Social Anxiety and the Holidays Can Make for a Dreadful Combination

Though the holidays can be a wonderful time to celebrate with family and friends, it can also be one of the most challenging times of the year for people suffering from Social Anxiety Disorder. Social Anxiety Disorder as defined by the (DSM-5) is, “a marked fear or anxiety in one or more social or performance situations in which the person is exposed to possible scrutiny by others. … Feared social or performance situations are either avoided or endured with intense anxiety or distress.”

The Holiday time is filled with social situations that can be very overwhelming to anyone who suffers from social anxiety.  Here are some common holiday stressors and suggested ways to cope with them.

Holiday Gatherings – You are surrounded by many people. You may feel like you are being judged, however, in all likelihood, this is in your head and not others’. If you stop to think about it, people are usually too busy thinking about their own insecurities and may even be having some of the same worries as you! Try to take the day step-by-step and break it down into manageable parts. Get through an hour and see how you feel. Remind yourself that this gathering is temporary and will come to an end.

Gift Giving – Are you cringing just thinking about opening your gifts while all eyes are on you? Consider that most people are not as focused on you as you may think. Also, are they really studying your every move or are they more concerned about you liking their gift? Worried if people will like your gifts? Think about how you feel it you get a gift from someone. If it is not the best gift for you do you suddenly think negative thoughts about the gift giver? Remember that not liking a gift does not suddenly equate with not liking the person who gave the gift.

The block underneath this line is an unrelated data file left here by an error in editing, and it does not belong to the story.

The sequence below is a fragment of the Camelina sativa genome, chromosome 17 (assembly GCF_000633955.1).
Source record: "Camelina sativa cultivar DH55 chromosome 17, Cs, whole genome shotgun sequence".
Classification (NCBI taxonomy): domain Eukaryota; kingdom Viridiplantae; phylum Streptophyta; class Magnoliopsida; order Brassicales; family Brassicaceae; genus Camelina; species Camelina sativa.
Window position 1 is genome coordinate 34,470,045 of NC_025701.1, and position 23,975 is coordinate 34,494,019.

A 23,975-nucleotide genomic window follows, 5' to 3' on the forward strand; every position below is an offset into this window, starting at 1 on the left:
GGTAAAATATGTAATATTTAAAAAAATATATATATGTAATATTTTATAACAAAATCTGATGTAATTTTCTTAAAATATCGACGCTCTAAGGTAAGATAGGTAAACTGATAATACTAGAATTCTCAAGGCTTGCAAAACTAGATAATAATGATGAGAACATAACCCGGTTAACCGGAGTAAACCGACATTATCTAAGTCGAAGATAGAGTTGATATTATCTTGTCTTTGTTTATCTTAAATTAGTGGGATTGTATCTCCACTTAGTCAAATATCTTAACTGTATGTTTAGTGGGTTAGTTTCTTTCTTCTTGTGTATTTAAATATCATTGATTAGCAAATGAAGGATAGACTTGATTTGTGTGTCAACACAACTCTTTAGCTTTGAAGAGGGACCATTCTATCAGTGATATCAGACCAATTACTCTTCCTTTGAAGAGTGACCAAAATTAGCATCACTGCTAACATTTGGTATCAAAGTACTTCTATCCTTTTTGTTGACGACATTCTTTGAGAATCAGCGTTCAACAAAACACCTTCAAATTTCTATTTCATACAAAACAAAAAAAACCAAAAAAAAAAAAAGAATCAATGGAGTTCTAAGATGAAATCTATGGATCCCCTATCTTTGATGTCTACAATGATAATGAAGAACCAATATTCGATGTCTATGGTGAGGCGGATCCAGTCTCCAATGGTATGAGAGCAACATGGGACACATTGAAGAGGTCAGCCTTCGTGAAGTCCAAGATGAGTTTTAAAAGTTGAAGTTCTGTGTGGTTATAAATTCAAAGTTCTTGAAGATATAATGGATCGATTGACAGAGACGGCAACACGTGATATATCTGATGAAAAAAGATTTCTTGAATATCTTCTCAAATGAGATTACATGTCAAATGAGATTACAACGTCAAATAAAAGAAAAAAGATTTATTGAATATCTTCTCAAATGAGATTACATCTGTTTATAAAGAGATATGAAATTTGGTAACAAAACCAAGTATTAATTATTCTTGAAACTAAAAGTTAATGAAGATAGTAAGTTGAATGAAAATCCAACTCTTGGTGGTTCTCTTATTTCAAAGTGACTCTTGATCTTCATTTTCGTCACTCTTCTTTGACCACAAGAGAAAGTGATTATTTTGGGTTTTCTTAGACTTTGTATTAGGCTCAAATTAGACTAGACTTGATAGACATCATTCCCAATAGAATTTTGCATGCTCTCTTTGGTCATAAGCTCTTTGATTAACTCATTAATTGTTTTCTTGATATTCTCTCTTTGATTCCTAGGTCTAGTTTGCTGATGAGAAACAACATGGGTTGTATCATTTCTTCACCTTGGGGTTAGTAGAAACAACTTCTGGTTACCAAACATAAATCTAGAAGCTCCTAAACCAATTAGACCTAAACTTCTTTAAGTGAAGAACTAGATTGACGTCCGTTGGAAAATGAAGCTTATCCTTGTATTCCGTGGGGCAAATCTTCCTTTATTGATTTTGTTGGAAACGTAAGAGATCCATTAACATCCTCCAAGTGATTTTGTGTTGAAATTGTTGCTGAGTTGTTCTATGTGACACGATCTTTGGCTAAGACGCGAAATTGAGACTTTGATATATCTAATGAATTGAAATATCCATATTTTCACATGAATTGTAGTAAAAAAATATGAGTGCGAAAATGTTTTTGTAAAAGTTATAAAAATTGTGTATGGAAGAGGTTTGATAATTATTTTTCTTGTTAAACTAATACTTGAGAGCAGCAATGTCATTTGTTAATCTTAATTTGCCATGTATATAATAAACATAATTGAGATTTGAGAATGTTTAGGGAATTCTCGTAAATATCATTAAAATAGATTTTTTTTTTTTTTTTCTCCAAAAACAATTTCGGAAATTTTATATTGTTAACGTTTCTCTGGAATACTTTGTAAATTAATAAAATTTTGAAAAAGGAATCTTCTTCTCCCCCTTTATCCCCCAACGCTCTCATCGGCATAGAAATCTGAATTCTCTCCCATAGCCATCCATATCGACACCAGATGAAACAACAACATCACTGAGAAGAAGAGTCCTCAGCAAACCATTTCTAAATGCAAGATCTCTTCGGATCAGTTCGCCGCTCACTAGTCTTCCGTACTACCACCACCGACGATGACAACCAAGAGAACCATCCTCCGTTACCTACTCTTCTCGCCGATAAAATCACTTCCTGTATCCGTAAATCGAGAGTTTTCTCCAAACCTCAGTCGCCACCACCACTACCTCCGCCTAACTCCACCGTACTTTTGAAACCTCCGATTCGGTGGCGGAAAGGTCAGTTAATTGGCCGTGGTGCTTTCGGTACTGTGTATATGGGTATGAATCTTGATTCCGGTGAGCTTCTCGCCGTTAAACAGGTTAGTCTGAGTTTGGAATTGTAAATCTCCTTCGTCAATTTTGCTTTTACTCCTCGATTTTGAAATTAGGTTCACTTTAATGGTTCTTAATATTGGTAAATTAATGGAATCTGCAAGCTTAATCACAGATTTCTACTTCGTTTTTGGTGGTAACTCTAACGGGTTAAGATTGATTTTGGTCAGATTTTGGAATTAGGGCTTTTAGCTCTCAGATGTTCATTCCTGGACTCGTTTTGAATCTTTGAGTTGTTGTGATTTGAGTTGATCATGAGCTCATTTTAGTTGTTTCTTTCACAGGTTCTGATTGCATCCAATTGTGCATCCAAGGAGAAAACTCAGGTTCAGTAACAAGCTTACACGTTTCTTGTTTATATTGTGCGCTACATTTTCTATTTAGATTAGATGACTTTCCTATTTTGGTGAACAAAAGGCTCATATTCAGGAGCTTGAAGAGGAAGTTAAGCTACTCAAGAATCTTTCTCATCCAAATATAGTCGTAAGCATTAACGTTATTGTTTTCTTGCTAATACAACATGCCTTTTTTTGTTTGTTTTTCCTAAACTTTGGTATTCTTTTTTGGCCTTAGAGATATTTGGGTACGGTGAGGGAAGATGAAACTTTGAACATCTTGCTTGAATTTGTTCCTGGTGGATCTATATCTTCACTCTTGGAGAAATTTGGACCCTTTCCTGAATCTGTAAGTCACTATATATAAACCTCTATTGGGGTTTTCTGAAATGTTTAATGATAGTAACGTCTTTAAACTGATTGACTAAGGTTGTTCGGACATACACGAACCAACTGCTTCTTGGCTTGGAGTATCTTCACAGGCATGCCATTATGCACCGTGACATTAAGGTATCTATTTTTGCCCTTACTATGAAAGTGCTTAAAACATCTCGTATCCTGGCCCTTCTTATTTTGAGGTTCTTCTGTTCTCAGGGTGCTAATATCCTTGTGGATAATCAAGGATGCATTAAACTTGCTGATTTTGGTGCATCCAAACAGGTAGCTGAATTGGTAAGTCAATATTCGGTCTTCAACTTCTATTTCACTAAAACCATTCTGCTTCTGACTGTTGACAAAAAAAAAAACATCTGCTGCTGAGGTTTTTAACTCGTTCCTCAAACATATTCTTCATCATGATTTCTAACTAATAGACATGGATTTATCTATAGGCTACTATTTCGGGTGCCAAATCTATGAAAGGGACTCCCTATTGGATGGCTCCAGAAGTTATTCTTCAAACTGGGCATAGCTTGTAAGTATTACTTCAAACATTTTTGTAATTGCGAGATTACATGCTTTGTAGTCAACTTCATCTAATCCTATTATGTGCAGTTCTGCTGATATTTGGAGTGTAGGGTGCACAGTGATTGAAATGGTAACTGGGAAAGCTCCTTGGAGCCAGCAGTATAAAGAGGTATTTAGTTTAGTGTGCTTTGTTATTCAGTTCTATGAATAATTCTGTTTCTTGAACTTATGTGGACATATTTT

Hosting the Gathering – For people with social anxiety this can trigger many stressors. Are you worried no one wants to go to, or will show up to your party? Recognize that this is likely an irrational thought. Have people not come before? What logical reason would there be that people are not happy to attend? Afterall, you are providing good food for all! Are you concerned your house is not clean enough? Are people really noticing? Your guests are likely enjoying good company and good food and the dust ball in the corner is not on their radar! Do you go to other people’s homes and judge them based on the cleanliness of their house? I imagine the answer is no? Why would they?

Work Holiday Party – Your significant other wants you to come to their work party. This may feel very threatening to you. It is likely you may not know many people there besides your partner. Are you afraid of not being able to make small talk? Devise a plan in advance. First off, let your partner know how you feel and set up a system so they do not leave you unattended for long periods. Maybe have a secret code set up to alert your partner if you are feeling very awkward and need them to find you. Remember that it takes two to make small talk. If you are conversing with someone else at the party, they are just as responsible for making the conversation flow. Taking some of that burden off you may help ease some anxiety. Perhaps, even come into the party with some possible topics in your head to discuss in case you feel stuck.

Unfortunately, people who suffer with social anxiety can find many social situations to be very stressful, not limited to the holiday season. It can have a huge negative impact on one’s life since we often find ourselves in social settings, exposed to the very fear itself. The struggle with social anxiety is that one formulates negative thoughts about themselves and assumes others have those same thoughts about them. It is important to work on challenging your negative thinking and become aware that it is an assumption, and most likely a false one, that is more likely a reflection of your own struggling self-image than about how others perceive you. Trying to recognize the thought as irrational, and that there is no evidence to support it, can help reduce your anxiety. It can be a challenging process and may take time but if you can be patient with yourself you can feel more confident in social settings.

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